Upselling and Cross-Selling Examples: What's the Difference?
This guide is about cross-selling, not upselling. Our main goal here is to answer the question, "What is an example of cross-selling?"
Before we get into those examples, though, let's quickly elaborate on the difference between upselling and cross-selling so we're all clear.
While cross-selling focuses on recommending complementary products to customers, upselling focuses on selling better products.
Let's say you're a car salesperson at Mercedes. Your customer wants to buy an E 350 sedan. An upsell would involve trying to get them into an E 450 4MATIC, for instance.
The idea here is that the product isn't complementary; you're not trying to sell both the E 350 and the E 450.
Cross-selling would be recommending products that work well with what they're already buying (the E 350). In this case, we're talking about warranties, servicing, and upgrade packages to the vehicle itself.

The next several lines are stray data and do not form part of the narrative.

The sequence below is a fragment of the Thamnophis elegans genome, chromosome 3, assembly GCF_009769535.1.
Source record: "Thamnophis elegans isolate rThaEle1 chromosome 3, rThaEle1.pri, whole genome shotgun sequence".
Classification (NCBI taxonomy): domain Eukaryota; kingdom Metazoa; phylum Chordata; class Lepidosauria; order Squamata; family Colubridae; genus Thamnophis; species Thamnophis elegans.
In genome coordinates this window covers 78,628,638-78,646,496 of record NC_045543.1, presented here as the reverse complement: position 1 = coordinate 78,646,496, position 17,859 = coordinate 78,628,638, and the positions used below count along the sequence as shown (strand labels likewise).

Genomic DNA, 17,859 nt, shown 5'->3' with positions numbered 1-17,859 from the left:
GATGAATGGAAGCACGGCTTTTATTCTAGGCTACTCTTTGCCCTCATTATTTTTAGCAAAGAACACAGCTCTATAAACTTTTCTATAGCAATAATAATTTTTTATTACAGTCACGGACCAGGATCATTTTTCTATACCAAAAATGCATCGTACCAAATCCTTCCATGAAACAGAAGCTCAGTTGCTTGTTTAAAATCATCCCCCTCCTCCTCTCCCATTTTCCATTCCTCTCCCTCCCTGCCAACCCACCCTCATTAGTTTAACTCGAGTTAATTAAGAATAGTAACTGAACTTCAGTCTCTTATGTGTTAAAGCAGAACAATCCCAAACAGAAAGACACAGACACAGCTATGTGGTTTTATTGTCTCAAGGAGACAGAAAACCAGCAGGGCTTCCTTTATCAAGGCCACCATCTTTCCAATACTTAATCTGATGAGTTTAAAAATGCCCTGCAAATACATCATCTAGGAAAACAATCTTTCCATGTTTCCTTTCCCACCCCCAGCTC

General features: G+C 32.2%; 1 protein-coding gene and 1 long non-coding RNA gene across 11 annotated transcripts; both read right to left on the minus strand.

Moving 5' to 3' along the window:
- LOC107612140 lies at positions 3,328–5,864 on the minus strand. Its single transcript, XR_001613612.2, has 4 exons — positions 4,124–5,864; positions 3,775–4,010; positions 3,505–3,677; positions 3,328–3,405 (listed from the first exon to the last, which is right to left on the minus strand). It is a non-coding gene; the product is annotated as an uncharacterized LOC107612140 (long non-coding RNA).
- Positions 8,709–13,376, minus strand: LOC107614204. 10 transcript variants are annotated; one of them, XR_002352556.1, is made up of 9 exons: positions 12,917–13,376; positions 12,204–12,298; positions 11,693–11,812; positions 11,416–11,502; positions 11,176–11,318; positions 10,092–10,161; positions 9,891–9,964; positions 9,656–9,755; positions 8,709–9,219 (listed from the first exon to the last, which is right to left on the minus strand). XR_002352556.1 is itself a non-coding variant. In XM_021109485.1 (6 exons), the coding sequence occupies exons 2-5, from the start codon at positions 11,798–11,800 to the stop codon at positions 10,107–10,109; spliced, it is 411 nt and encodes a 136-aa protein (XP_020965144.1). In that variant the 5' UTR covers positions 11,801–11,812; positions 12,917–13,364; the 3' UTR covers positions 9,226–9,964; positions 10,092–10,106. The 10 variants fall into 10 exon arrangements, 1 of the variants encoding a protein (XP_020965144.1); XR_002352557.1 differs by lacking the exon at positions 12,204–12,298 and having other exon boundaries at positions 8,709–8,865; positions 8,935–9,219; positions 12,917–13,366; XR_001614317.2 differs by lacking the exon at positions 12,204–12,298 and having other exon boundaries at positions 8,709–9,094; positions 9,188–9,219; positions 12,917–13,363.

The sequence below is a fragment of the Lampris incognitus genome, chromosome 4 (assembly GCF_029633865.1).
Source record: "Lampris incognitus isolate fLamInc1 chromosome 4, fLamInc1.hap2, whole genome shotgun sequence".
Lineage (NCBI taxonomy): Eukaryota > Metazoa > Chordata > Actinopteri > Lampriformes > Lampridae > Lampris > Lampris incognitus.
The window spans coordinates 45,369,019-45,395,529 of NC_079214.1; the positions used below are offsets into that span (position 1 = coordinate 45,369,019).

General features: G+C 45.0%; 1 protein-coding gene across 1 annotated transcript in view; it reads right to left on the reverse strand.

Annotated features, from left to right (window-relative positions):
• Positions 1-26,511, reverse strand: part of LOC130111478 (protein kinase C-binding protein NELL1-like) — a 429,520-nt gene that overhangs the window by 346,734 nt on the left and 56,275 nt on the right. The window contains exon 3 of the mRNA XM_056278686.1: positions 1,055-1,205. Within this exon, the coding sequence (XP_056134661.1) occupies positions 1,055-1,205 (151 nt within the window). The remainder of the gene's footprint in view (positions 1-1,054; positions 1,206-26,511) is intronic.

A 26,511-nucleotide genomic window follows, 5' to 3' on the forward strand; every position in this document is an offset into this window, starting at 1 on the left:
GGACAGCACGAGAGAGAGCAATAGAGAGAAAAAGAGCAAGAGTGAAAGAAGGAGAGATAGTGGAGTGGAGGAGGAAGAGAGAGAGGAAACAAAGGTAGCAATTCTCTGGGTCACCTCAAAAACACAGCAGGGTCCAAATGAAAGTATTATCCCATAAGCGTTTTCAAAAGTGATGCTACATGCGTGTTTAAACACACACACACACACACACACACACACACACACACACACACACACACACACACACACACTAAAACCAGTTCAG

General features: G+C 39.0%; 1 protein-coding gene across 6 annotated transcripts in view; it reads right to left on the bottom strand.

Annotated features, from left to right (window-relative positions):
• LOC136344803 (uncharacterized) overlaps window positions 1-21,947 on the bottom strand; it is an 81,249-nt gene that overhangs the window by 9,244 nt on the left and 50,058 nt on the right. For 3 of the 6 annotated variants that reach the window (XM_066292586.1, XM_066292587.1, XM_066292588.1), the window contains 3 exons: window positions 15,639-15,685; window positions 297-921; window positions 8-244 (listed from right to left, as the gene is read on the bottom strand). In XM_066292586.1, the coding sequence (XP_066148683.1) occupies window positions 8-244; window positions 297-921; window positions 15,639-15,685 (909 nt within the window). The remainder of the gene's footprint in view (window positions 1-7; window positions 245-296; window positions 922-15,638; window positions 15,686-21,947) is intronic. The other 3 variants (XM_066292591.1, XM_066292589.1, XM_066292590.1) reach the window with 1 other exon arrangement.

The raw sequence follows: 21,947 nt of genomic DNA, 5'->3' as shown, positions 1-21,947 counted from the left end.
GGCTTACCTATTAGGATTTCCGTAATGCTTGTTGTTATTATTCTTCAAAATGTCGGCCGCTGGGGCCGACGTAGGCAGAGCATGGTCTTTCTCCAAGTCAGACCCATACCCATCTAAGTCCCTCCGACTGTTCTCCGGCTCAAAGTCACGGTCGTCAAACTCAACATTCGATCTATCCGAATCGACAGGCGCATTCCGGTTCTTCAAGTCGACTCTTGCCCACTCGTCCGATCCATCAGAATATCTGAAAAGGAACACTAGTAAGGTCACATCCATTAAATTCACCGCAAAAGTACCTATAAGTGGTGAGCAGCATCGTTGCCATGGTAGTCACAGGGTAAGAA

As you're probably realizing, cross-selling and upselling can actually be used in conjunction. For instance, you could upsell the customer into an E 450 and still cross-sell the Driver Assistance Package.
Both upselling and cross-selling can be used in the context of SaaS and subscription sales, too.
Let's say you're an Account Executive at a marketing automation platform. You used a tiered pricing model, with three different packages available:
Each successive plan includes a deeper feature set and higher limits for things like API requests and monthly email sends.
Customers also have the option to purchase a number of add-on products, such as:
- Additional API requests
- Additional monthly email sends
- SMS marketing capabilities
- Landing page builder
- Enterprise grade customer support
You're speaking with a customer who is about to sign up for the Business plan.
In this scenario, an upsell would involve convincing the customer to upgrade to the Professional plan. Cross-selling, on the other hand, would occur if you sold any of those additional products, regardless of whether the customer upgrades to the Professional plan or not.